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Ask CryptoVantage: What’s the Difference Between Decentralized, Centralized Crypto?

There are decentralized exchanges and centralized exchanges, decentralized finance and centralized finance, but what is the difference? Why do people like to point out a cryptocurrency’s decentralization or lack thereof?

Decentralization is one of the biggest tenets of cryptocurrency, the central control overseeing the network undertaken by the participants in the network rather than a small group of people or whales who control most of the supply. But what is the difference between a decentralized and centralized crypto and why does it matter if a digital asset is decentralized or not?

These are the questions we will answer in this edition of Ask CryptoVantage.

Central banks have started to introduce their own cryptocurrencies

The Issues and Benefits of Centralization

While centralization is generally considered a bad thing (at least among the crypto community), there are reasons it can be useful, such as being able to reverse or cancel transactions. But that same potential benefit can be a huge negative, and that is where all the issues of centralization center.

If someone has the power to stop a transaction that was sent mistakenly or illegally, that can be extremely beneficial, but if that same person decides to freeze the accounts of users on a whim and prevent them from accessing their funds, that is extremely detrimental. Similarly, if there are whales who control most of the supply that sort of centralization can lead to price manipulation. This is the crux of the problem, because not only does centralization mean the potential for bad actors, it also creates and bottles points of failure, and incentivizes greed, let’s look at Binance Coin (BNB) as an example.

Binance Coin (BNB) is a decentralized cryptocurrency in the sense that control of the asset itself is fairly widespread, however, the Binance Smart Chain (BSC) network is not, as it is only controlled by 21 validators, meaning just 21 accounts verify and process the transactions on the network.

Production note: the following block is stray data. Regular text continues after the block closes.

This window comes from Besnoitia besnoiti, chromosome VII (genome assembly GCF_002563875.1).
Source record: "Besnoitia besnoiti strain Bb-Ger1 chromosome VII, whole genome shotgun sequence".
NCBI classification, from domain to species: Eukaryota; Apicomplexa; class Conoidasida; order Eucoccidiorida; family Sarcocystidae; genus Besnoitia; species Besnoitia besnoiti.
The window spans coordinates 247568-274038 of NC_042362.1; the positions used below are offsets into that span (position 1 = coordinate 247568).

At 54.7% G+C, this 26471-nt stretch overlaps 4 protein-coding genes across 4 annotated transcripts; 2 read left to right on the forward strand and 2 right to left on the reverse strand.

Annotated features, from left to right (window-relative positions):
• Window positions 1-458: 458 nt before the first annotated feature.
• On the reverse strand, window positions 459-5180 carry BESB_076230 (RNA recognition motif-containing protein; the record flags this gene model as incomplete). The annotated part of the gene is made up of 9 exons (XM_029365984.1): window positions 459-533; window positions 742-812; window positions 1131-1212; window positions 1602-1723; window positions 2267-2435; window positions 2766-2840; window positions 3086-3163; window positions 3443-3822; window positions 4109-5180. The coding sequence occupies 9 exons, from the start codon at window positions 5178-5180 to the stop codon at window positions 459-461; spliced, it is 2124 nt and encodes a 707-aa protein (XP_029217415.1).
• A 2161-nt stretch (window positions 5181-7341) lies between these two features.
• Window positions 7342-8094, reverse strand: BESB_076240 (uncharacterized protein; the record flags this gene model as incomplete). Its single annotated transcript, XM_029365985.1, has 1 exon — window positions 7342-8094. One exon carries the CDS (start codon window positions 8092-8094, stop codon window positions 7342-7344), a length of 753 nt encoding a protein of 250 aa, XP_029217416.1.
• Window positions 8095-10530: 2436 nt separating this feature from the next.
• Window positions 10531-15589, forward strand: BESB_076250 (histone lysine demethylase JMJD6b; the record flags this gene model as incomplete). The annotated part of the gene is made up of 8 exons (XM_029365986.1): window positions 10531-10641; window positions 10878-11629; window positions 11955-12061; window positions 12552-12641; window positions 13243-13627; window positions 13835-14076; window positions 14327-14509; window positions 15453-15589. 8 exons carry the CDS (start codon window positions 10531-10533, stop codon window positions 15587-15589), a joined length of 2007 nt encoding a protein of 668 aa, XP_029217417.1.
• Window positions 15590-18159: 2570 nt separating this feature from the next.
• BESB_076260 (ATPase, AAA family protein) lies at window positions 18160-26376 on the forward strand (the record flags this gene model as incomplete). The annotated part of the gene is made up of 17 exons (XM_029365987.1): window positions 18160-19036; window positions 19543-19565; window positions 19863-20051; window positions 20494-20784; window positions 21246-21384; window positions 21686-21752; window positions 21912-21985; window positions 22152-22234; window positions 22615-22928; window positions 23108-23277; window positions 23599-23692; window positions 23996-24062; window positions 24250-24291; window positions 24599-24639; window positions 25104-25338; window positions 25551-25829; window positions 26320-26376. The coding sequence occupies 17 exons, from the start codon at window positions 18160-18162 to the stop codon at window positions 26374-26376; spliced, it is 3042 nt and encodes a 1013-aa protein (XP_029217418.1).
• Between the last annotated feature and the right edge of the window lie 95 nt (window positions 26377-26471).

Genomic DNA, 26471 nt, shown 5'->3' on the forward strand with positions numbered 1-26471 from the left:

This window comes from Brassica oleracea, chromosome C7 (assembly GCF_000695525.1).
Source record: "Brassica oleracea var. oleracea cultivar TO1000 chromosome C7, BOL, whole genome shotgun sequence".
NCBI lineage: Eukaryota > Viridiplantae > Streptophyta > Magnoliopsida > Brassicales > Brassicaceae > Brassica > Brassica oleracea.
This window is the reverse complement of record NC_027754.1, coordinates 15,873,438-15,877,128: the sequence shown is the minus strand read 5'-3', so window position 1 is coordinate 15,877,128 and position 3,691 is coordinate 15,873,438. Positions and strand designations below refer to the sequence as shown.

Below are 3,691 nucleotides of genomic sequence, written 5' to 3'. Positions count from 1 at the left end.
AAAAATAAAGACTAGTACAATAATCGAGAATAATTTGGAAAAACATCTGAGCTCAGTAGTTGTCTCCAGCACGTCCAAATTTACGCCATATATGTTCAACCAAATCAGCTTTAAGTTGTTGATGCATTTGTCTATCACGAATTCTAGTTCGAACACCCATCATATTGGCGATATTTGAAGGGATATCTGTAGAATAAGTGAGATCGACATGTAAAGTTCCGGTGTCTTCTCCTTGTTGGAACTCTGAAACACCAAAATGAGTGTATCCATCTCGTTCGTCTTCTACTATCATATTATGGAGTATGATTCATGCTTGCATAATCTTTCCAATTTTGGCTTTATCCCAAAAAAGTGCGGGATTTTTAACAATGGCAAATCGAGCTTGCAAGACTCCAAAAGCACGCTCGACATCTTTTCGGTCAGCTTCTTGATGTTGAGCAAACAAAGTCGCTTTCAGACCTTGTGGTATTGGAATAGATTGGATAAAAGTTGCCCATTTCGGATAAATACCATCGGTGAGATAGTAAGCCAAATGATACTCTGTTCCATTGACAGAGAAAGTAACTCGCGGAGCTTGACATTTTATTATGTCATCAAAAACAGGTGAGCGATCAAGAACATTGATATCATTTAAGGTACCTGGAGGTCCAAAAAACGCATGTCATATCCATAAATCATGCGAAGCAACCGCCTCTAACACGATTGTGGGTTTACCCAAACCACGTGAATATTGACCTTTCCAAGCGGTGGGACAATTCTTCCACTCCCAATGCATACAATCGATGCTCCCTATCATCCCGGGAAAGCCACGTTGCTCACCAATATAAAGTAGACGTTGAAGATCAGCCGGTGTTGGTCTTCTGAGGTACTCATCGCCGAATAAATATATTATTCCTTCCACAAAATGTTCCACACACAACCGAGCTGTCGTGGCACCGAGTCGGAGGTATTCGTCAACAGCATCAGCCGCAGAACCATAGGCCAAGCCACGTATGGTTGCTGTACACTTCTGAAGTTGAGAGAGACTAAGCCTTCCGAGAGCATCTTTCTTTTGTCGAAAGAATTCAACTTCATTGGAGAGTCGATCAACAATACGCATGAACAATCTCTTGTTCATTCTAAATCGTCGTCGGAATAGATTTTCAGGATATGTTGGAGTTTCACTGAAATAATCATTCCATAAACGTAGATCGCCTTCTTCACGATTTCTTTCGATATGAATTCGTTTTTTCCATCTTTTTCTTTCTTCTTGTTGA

This created a ton of issues when the network became congested, as the validators could not keep up, and the network fell behind by almost a whole day, with many transactions by users simply failing with no way to process them or even verify that they had been sent to the blockchain.

Also, because there are only 21 validators it is easier for hackers to pick their targets. If the network was spread across more validators it would allow for the network to be less congested, while also making it less vulnerable to malicious attacks, meaning further decentralization would help alleviate all the issues the BSC has been facing.

The Benefits of Decentralization

As you might expect, decentralized cryptocurrencies aim to solve these issues, and helping prevent points of failure is a huge benefit. In addition to making it less likely a hacker can target the network.

Decentralization also tends to allow for a greater transaction throughput and more transactions per second. The end goal of decentralized cryptocurrencies is to create a network where all participants can contribute to the infrastructure of the network while also ensuring its security. Let’s look at Cardano (ADA) as an example.

Cardano (ADA), has reached the point of full network decentralization, meaning that all of the blocks processed on Cardano are produced by random nodes/validators around the world, and none of them are produced by the creators. This was done over time, as originally Input Output Hong Kong produced a portion of the blocks, but it was always designed to reduce over time until they were no longer producing any of the blocks, a goal that was reached in early 2021.

Cardano now has over 1000 nodes being run around the world by stake pool operators, and with the Hydra layer of Cardano that scales as nodes are added, it means that Cardano is already able to process a million transactions per second, and do so through a completely decentralized network.

In order to attack Cardano you would need to have 51% of the network stake, but the caveat to that is that over a certain threshold you receive diminishing staking rewards, meaning that users are incentivized to not join a pool with a large stake already there. It would require a ton of coordination by thousands of people, and the reality is what would be the incentive to attacking your own investment? That is what makes decentralized cryptos attractive for the future.

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About the Author

Evan Jones

Evan Jones was introduced to cryptocurrency by fellow CryptoVantage contributor Keegan Francis in 2017 and was immediately intrigued by the use cases of many Ethereum-based cryptos. He bought his first hardware wallet shortly thereafter. He has a keen and vested interest in cryptos involving decentralized backend exchanges, payment processing, and power-sharing.

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